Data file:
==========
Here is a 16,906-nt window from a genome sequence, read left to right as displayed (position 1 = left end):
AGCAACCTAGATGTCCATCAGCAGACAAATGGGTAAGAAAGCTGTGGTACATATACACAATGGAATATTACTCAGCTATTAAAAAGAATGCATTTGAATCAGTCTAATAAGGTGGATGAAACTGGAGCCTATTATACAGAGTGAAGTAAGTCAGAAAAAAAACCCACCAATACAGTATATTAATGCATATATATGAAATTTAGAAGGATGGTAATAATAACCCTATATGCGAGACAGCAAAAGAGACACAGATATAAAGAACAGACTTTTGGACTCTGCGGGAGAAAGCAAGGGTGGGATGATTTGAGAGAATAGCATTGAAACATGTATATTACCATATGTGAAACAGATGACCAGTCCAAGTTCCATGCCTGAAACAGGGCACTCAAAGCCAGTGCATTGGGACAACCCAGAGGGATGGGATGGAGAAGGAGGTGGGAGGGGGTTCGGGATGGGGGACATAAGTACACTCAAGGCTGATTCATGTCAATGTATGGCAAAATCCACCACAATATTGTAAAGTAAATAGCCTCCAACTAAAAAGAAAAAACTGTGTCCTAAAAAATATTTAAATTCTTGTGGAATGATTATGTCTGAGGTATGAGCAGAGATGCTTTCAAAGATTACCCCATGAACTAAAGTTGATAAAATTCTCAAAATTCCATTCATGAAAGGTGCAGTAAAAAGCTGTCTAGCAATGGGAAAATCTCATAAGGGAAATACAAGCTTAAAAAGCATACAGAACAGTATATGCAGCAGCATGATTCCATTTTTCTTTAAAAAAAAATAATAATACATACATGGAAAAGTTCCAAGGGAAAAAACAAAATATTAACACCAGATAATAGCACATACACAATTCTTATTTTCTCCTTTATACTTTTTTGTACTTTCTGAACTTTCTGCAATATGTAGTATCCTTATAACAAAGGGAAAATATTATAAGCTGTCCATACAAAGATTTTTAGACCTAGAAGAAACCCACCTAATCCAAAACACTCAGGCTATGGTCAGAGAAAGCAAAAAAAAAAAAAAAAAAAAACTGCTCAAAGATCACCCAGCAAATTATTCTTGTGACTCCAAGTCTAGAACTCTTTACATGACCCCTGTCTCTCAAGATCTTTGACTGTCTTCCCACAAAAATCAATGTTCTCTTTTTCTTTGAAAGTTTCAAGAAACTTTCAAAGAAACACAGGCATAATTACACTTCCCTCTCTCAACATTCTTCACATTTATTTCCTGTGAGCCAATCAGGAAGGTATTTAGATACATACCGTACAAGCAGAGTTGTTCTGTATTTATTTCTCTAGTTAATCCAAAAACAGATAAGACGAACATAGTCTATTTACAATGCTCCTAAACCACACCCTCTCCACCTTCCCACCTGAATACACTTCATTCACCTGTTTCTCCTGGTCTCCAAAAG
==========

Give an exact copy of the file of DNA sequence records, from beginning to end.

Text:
Here is a 16,906-nt window from a genome sequence, read left to right as displayed (position 1 = left end):
AGCAACCTAGATGTCCATCAGCAGACAAATGGGTAAGAAAGCTGTGGTACATATACACAATGGAATATTACTCAGCTATTAAAAAGAATGCATTTGAATCAGTCTAATAAGGTGGATGAAACTGGAGCCTATTATACAGAGTGAAGTAAGTCAGAAAAAAAACCCACCAATACAGTATATTAATGCATATATATGAAATTTAGAAGGATGGTAATAATAACCCTATATGCGAGACAGCAAAAGAGACACAGATATAAAGAACAGACTTTTGGACTCTGCGGGAGAAAGCAAGGGTGGGATGATTTGAGAGAATAGCATTGAAACATGTATATTACCATATGTGAAACAGATGACCAGTCCAAGTTCCATGCCTGAAACAGGGCACTCAAAGCCAGTGCATTGGGACAACCCAGAGGGATGGGATGGAGAAGGAGGTGGGAGGGGGTTCGGGATGGGGGACATAAGTACACTCAAGGCTGATTCATGTCAATGTATGGCAAAATCCACCACAATATTGTAAAGTAAATAGCCTCCAACTAAAAAGAAAAAACTGTGTCCTAAAAAATATTTAAATTCTTGTGGAATGATTATGTCTGAGGTATGAGCAGAGATGCTTTCAAAGATTACCCCATGAACTAAAGTTGATAAAATTCTCAAAATTCCATTCATGAAAGGTGCAGTAAAAAGCTGTCTAGCAATGGGAAAATCTCATAAGGGAAATACAAGCTTAAAAAGCATACAGAACAGTATATGCAGCAGCATGATTCCATTTTTCTTTAAAAAAAAATAATAATACATACATGGAAAAGTTCCAAGGGAAAAAACAAAATATTAACACCAGATAATAGCACATACACAATTCTTATTTTCTCCTTTATACTTTTTTGTACTTTCTGAACTTTCTGCAATATGTAGTATCCTTATAACAAAGGGAAAATATTATAAGCTGTCCATACAAAGATTTTTAGACCTAGAAGAAACCCACCTAATCCAAAACACTCAGGCTATGGTCAGAGAAAGCAAAAAAAAAAAAAAAAAAAAACTGCTCAAAGATCACCCAGCAAATTATTCTTGTGACTCCAAGTCTAGAACTCTTTACATGACCCCTGTCTCTCAAGATCTTTGACTGTCTTCCCACAAAAATCAATGTTCTCTTTTTCTTTGAAAGTTTCAAGAAACTTTCAAAGAAACACAGGCATAATTACACTTCCCTCTCTCAACATTCTTCACATTTATTTCCTGTGAGCCAATCAGGAAGGTATTTAGATACATACCGTACAAGCAGAGTTGTTCTGTATTTATTTCTCTAGTTAATCCAAAAACAGATAAGACGAACATAGTCTATTTACAATGCTCCTAAACCACACCCTCTCCACCTTCCCACCTGAATACACTTCATTCACCTGTTTCTCCTGGTCTCCAAAAG